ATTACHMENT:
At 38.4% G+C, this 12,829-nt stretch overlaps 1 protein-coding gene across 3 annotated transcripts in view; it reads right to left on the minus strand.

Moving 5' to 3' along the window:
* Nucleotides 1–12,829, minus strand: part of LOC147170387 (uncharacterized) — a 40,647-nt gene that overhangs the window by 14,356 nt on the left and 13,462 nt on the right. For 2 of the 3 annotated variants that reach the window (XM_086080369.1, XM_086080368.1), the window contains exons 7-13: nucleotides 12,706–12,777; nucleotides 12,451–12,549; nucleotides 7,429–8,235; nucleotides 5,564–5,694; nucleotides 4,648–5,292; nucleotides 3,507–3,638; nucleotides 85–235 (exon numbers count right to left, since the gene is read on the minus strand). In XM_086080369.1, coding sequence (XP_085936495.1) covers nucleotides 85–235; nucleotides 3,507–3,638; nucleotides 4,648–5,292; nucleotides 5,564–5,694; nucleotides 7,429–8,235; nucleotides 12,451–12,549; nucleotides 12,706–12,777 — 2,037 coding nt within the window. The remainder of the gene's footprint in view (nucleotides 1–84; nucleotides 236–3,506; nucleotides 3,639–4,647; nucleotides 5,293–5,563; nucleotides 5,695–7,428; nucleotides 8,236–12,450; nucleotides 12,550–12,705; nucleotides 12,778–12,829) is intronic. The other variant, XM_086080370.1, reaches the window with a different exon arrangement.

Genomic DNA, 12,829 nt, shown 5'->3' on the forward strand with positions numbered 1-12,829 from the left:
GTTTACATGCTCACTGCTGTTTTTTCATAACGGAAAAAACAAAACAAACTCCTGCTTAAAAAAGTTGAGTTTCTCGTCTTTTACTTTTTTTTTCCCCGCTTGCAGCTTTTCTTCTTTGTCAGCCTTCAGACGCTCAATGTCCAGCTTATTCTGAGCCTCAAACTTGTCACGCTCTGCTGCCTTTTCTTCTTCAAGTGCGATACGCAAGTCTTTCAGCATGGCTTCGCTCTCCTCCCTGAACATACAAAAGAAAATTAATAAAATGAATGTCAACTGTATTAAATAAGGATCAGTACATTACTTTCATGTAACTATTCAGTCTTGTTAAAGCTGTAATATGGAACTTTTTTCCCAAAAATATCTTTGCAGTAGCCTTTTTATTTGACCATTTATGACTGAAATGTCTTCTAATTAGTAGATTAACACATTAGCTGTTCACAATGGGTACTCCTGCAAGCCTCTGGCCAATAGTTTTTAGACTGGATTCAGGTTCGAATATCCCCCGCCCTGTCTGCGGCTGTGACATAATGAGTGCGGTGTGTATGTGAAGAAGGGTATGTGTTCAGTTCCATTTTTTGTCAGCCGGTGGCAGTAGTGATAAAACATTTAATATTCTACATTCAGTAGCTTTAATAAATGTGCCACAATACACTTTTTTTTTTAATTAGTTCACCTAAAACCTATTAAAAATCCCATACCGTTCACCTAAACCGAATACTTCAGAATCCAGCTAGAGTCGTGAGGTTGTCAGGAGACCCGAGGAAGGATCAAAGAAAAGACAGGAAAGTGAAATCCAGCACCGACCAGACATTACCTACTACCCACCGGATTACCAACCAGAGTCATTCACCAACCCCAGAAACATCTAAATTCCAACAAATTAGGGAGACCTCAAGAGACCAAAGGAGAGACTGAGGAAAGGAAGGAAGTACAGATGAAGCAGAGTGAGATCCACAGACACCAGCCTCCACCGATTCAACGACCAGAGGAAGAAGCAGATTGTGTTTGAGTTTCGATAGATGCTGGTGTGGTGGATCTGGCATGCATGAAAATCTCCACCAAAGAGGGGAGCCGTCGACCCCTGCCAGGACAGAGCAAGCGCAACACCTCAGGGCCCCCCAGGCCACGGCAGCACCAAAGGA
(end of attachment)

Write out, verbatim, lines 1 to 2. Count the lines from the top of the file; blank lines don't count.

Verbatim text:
At 38.4% G+C, this 12,829-nt stretch overlaps 1 protein-coding gene across 3 annotated transcripts in view; it reads right to left on the minus strand.

Moving 5' to 3' along the window: